DJI dominates the market, producing over 70% of all consumer drones worldwide
Laxer regulations in China means it's easier for DJI to test drones
Drones are being used in a wide array of industries from logistics to the media
Time and time again we hear that distinctive buzz.
It seems these days, anyone – with a few hundred dollars to spare – can be a proud owner of a small, recreational unmanned aircraft.
And when you hear that telltale hum, it’s more than likely from a camera drone made by China’s DJI.
The company behind the sleek Phantom is the leader in consumer drones with well over 70% of the global market.
“We innovated with our Phantoms, with our drone line and with our professional line of cinema equipment,” DJI product manager Paul Pan tells me at company headquarters in Shenzhen.
“It comes down to us being seen not as a Chinese company but as an international player.”
The China advantage
Though DJI underplays its Chinese origins with its Western-friendly corporate branding, the company admits that being based in Shenzhen has been a big factor behind its success.
“We base our technology, manufacturing and our R&D here in China because everything is much more accessible, making it quicker to develop products,” says Pan.
Based in China’s so-called “maker capital,” DJI can essentially design a part in the morning and then drive to a nearby factory to see it manufactured that afternoon.
Less restrictive regulations also makes it easier for DJI to get their drones in the air in China.
“It’s easier to go out and just test and fly here,” says Pan. “If you’re in the U.S., you have to get licensing to be able to do things commercially.”
That said, China recently announced a curb on exports of advanced drones, a move to tighten control over technologies that are key to national security.
DJI has insisted the export restrictions will not impact any of its core products, which are geared more for consumer use.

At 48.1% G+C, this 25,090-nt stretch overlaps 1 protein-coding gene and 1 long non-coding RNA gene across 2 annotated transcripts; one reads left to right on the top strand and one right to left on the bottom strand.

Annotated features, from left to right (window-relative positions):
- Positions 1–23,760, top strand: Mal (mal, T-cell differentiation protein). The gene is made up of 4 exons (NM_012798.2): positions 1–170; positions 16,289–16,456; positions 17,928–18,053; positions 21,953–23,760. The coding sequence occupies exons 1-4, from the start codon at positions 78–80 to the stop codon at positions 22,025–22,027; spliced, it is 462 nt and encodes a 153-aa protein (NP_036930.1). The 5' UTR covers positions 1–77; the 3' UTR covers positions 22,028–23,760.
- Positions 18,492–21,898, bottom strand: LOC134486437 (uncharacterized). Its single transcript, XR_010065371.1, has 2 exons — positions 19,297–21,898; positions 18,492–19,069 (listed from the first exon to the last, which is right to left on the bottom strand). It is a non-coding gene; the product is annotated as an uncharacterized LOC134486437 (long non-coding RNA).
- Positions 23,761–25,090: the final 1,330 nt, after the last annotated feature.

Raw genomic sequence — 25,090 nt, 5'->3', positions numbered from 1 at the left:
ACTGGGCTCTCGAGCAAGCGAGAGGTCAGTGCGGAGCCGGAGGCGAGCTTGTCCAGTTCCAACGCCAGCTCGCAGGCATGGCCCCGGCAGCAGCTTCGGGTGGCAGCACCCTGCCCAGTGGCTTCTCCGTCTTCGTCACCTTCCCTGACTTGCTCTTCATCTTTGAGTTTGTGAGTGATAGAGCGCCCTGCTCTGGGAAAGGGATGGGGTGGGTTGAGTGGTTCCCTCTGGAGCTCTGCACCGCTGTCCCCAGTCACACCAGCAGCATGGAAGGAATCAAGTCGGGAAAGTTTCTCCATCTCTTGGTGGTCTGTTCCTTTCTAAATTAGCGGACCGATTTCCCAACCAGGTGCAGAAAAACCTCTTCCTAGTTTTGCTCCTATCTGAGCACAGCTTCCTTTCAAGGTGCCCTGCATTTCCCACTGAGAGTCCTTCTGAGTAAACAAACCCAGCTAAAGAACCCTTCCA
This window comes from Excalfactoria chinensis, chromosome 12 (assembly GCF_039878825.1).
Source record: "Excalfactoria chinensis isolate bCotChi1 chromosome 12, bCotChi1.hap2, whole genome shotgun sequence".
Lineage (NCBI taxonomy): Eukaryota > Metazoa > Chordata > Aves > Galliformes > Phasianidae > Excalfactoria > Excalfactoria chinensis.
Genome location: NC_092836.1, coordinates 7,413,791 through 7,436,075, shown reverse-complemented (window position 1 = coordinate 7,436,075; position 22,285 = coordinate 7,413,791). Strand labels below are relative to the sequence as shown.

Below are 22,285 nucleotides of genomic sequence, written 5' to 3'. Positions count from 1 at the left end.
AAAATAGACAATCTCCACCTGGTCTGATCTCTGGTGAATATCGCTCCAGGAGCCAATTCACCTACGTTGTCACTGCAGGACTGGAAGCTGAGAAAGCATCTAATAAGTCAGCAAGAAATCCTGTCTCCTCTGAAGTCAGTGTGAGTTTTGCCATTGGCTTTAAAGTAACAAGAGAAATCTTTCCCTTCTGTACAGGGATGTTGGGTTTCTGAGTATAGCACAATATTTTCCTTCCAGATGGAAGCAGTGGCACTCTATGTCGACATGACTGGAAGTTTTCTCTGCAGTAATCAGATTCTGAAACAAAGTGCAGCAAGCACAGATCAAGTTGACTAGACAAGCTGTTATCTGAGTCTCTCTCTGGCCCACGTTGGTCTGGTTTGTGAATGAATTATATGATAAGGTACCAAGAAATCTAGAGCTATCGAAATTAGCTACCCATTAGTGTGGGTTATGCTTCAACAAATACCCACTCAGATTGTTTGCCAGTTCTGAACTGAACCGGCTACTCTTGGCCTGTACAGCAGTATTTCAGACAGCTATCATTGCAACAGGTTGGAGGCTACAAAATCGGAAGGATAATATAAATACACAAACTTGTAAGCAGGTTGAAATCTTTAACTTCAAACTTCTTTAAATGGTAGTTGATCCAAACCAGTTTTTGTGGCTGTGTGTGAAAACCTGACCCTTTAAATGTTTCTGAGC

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New drone applications
But the line between consumer and commercial use is blurring as the global uptake in recreational drones drives new applications in a wide array of industries from logistics to the media.
Amazon is one of a number of companies that’s looking to use drones to deliver packages, and CNN has joined a trial program to help U.S. authorities for rules about how companies can use drones.
DJI’s American rival 3D Robotics touts a more “open platform” approach to drone technology. Its CEO believes that gives his firm a major advantage in emerging commercial markets.
“There are so many different applications that require expertise in the individual industry that it’s being used in,” says 3D Robotics CEO Chris Anderson.
“Specialists in areas like agriculture are looking for a drone with the ability to add their specialty to an open platform. That is what wins.”
But DJI is adapting. It recently released its hackable M100 drone – a flying platform for third-party software developers to add new functionality like thermal scanning.
As its eyes remain fixed on its largest market, the United States, the U.S. government has allowed a limited number of companies to test commercial applications for drones… including DJI.
But, according to one analyst, being a Chinese company could prove to be a problem.
“They will get blocked out a bit from getting involved in government projects,” says Colin Snow of Drone Analyst Research and Advisors. “NASA, for instance, is prohibited from doing any work directly with DJI as it has to work with its partners.”
“So, in the commercial world where we’ll see more and more aircraft being developed, the disadvantage is there for DJI.”
Today’s consumer drone can film spectacular vistas. But tomorrow, entire drone fleets could monitor crop growth, deliver medicines, and film disaster zones in real time.
The rise of consumer drones may have started in China with flying hobbyist cameras, but the “drone age” will soar ahead with or without DJI.
Read: How to rein in drone nightmares
CNN’s Ravi Hiranand contributed to this report